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December 2, 2014

Jonathan Tobin: Defending the Right to a Jewish State

Heather Hale: Compliment your kids without giving them big heads

Megan Shauri: 10 ways you are ruining your own happiness

Carolyn Bigda: 8 Best Dividend Stocks for 2015

Kiplinger's Personal Finance editors: 7 Things You Didn't Know About Paying Off Student Loans

Samantha Olson: The Crucial Mistake 55% Of Parents Are Making At Their Baby's Bedtime

Densie Well, Ph.D., R.D. Open your eyes to yellow vegetables

The Kosher Gourmet by Megan Gordon With its colorful cache of purples and oranges and reds, COLLARD GREEN SLAW is a marvelous mood booster --- not to mention just downright delish
April 18, 2014

Rabbi Yonason Goldson: Clarifying one of the greatest philosophical conundrums in theology

Caroline B. Glick: The disappearance of US will

Megan Wallgren: 10 things I've learned from my teenagers

Lizette Borreli: Green Tea Boosts Brain Power, May Help Treat Dementia

John Ericson: Trying hard to be 'positive' but never succeeding? Blame Your Brain

The Kosher Gourmet by Julie Rothman Almondy, flourless torta del re (Italian king's cake), has royal roots, is simple to make, . . . but devour it because it's simply delicious

April 14, 2014

Rabbi Dr Naftali Brawer: Passover frees us from the tyranny of time

Greg Crosby: Passing Over Religion

Eric Schulzke: First degree: How America really recovered from a murder epidemic

Georgia Lee: When love is not enough: Teaching your kids about the realities of adult relationships

Cameron Huddleston: Freebies for Your Lawn and Garden

Gordon Pape: How you can tell if your financial adviser is setting you up for potential ruin

Dana Dovey: Up to 500,000 people die each year from hepatitis C-related liver disease. New Treatment Has Over 90% Success Rate

Justin Caba: Eating Watermelon Can Help Control High Blood Pressure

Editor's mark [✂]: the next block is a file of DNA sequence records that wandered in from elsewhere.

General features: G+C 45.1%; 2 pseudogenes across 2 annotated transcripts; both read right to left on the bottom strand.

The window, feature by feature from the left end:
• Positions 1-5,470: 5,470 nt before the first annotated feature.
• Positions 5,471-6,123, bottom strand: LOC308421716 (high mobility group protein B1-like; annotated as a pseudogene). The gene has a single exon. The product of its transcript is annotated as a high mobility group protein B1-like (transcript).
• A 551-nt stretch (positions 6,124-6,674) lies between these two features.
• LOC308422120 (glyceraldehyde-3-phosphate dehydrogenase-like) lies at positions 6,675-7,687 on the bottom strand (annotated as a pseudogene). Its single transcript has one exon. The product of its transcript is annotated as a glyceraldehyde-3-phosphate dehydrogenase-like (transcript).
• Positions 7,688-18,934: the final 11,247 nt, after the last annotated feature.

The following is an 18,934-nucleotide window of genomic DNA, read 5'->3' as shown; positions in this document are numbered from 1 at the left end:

The Kosher Gourmet by Joshua E. London and Lou Marmon Don't dare pass over these Pesach picks for Manischewitz!

April 11, 2014

Rabbi Hillel Goldberg: Silence is much more than golden

Caroline B. Glick: Forgetting freedom at Passover

Susan Swann: How to value a child for who he is, not just what he does

Cameron Huddleston: 7 Financial Tasks You Should Tackle Right Now

Sandra Block and Lisa Gerstner: How to Profit From Your Passion

Susan Scutti: A Simple Blood Test Might Soon Diagnose Cancer

Chris Weller: Have A Slow Metabolism? Let Science Speed It Up For You

The Kosher Gourmet by Diane Rossen Worthington Whitefish Terrine: A French take on gefilte fish

April 9, 2014

Jonathan Tobin: Why Did Kerry Lie About Israeli Blame?

Samuel G. Freedman: A resolution 70 years later for a father's unsettling legacy of ashes from Dachau

Jessica Ivins: A resolution 70 years later for a father's unsettling legacy of ashes from Dachau

Kim Giles: Asking for help is not weakness

Kathy Kristof and Barbara Hoch Marcus: 7 Great Growth Israeli Stocks

Matthew Mientka: How Beans, Peas, And Chickpeas Cleanse Bad Cholesterol and Lowers Risk of Heart Disease

Sabrina Bachai: 5 At-Home Treatments For Headaches

The Kosher Gourmet by Daniel Neman Have yourself a matzo ball: The secrets bubby never told you and recipes she could have never imagined

April 8, 2014

Lori Nawyn: At Your Wit's End and Back: Finding Peace

Susan B. Garland and Rachel L. Sheedy: Strategies Married Couples Can Use to Boost Benefits

David Muhlbaum: Smart Tax Deductions Non-Itemizers Can Claim

Jill Weisenberger, M.S., R.D.N., C.D.E : Before You Lose Your Mental Edge

Dana Dovey: Coffee Drinkers Rejoice! Your Cup Of Joe Can Prevent Death From Liver Disease

Chris Weller: Electric 'Thinking Cap' Puts Your Brain Power Into High Gear

The Kosher Gourmet by Marlene Parrish A gift of hazelnuts keeps giving --- for a variety of nutty recipes: Entree, side, soup, dessert

April 4, 2014

Rabbi David Gutterman: The Word for Nothing Means Everything

Charles Krauthammer: Kerry's folly, Chapter 3

Amy Peterson: A life of love: How to build lasting relationships with your children

John Ericson: Older Women: Save Your Heart, Prevent Stroke Don't Drink Diet

John Ericson: Why 50 million Americans will still have spring allergies after taking meds

Cameron Huddleston: Best and Worst Buys of April 2014

Stacy Rapacon: Great Mutual Funds for Young Investors

Sarah Boesveld: Teacher keeps promise to mail thousands of former students letters written by their past selves

The Kosher Gourmet by Sharon Thompson Anyone can make a salad, you say. But can they make a great salad? (SECRETS, TESTED TECHNIQUES + 4 RECIPES, INCLUDING DRESSINGS)

April 2, 2014

Paul Greenberg: Death and joy in the spring

Dan Barry: Should South Carolina Jews be forced to maintain this chimney built by Germans serving the Nazis?

Mayra Bitsko: Save me! An alien took over my child's personality

Frank Clayton: Get happy: 20 scientifically proven happiness activities

Susan Scutti: It's Genetic! Obesity and the 'Carb Breakdown' Gene

Lecia Bushak: Why Hand Sanitizer May Actually Harm Your Health